Why We're Lukewarm on CenturyLink's Business
Revenue growth remains elusive for the no-moat firm.
We continue to think CenturyLink (CTL) is benefiting from low investor expectations and that Wall Street is content as long as the firm maintains its dividend and avoids any indication that its business is spiraling. CenturyLink's second quarter met that threshold and even offered an upside revision to 2018 profit guidance, now pointing to adjusted EBITDA of $9 billion-$9.15 billion, up about $200 million from the previous outlook. We don't read much into the revision longer term, as it seems CenturyLink has simply accelerated synergy recognition that we were already forecasting, but it provides reassurance that the firm is reaping the benefits from the Level 3 acquisition, which our outlook depends on. We have been lukewarm on CenturyLink's business, as we think it faces challenges in both its consumer and business segments and lacks a clear competitive advantage, hence our no-moat rating. However, our forecast reflects these challenges, and nonetheless we see the stock as mildly undervalued compared with the $22 fair value estimate we are maintaining.
Finding sales growth remains the challenge for CenturyLink. Revenue of $5.9 billion in the quarter fell a bit shy of consensus estimates and was down 2% on a pro forma basis. Management is painting recent weakness as the result of a transforming business and has indicated that it is proactively moving away from low- or no-profit revenue--some of which consists of larger contracts--and is instead focusing on profitable revenue. We suspect low-profit revenue is a more pervasive challenge in the consumer segment, and we forecast revenue declines there each year of our five-year forecast. We expect business segment revenue to return to growth in 2019 and average about 1% annually through 2022. Overall, we see our long-term projections as consistent with management's narrative--we expect less than 1% annual consolidated revenue growth over the next five years but see EBITDA margin expansion to 39% in 2022, from 35% in 2017.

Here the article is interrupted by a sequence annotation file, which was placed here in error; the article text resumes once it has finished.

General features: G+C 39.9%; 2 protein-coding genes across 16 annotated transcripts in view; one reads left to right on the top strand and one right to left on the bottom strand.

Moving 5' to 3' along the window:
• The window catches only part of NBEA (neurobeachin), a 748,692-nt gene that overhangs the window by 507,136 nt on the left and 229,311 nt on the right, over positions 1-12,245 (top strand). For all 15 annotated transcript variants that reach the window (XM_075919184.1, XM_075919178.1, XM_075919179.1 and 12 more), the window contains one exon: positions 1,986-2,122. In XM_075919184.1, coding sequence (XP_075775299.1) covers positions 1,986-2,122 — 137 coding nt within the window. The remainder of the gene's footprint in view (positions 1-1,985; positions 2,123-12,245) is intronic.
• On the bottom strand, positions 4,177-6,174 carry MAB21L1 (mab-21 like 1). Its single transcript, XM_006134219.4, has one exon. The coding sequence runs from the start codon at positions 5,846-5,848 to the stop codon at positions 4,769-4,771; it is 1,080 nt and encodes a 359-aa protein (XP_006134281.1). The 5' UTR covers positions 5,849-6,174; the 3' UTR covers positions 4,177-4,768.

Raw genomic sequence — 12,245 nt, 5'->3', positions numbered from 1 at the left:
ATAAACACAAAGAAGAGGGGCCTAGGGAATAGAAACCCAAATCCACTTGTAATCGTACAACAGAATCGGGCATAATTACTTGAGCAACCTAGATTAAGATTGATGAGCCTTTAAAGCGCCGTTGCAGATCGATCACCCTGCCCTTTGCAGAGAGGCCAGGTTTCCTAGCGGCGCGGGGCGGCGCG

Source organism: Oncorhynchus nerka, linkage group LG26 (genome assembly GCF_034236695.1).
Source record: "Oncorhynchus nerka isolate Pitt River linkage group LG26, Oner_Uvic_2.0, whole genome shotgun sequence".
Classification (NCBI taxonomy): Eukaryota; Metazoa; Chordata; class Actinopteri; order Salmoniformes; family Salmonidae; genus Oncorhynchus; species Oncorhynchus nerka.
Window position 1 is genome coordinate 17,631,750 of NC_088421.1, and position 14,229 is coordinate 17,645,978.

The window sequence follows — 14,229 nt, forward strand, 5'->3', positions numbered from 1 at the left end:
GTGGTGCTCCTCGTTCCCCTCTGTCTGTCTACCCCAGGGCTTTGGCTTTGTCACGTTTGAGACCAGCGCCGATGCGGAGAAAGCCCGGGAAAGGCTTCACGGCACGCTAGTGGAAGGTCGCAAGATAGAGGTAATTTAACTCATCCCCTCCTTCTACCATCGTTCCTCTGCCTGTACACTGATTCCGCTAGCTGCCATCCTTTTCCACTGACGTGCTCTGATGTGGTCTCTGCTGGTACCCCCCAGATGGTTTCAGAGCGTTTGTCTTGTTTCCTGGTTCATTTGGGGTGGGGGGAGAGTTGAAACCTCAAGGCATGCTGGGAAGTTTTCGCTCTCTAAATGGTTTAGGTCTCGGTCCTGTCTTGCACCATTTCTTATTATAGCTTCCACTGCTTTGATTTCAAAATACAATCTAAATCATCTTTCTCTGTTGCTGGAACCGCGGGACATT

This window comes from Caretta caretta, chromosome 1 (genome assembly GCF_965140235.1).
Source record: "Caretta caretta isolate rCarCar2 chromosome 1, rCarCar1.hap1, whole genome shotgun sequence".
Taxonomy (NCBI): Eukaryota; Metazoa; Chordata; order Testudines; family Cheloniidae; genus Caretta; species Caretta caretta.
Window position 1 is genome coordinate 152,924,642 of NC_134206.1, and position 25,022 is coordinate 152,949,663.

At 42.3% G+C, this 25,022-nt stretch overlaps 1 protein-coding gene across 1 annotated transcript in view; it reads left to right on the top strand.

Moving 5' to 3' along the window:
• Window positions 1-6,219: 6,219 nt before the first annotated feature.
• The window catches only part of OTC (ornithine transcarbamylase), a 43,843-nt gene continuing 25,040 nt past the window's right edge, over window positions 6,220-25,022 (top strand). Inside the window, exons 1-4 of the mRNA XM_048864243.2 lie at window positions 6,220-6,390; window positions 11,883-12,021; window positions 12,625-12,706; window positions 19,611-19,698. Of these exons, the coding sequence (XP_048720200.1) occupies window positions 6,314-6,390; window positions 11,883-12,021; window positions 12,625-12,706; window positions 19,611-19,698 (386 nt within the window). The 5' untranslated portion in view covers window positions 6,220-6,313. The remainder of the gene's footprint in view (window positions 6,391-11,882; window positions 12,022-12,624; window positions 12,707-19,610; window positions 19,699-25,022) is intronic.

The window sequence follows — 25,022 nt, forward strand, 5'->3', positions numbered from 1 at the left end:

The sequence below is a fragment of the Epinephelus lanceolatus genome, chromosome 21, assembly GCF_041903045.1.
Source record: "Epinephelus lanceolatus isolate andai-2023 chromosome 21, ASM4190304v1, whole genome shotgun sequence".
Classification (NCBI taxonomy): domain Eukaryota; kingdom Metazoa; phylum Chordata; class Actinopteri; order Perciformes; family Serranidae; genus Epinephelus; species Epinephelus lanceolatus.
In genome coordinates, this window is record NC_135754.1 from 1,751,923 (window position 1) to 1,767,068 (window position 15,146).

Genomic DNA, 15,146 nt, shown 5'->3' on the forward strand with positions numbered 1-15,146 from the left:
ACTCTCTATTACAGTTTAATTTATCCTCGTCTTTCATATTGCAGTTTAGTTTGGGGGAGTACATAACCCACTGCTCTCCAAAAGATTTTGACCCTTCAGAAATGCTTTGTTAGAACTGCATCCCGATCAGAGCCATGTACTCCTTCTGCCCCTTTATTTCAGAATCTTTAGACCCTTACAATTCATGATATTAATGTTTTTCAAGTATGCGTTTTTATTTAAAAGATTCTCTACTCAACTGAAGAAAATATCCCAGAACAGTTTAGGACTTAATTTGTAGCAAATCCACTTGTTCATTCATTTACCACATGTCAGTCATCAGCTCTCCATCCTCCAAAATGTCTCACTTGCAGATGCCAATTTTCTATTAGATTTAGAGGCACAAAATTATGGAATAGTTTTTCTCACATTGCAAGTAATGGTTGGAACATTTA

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Matthew Dolgin does not own (actual or beneficial) shares in any of the securities mentioned above. Find out about Morningstar’s editorial policies.
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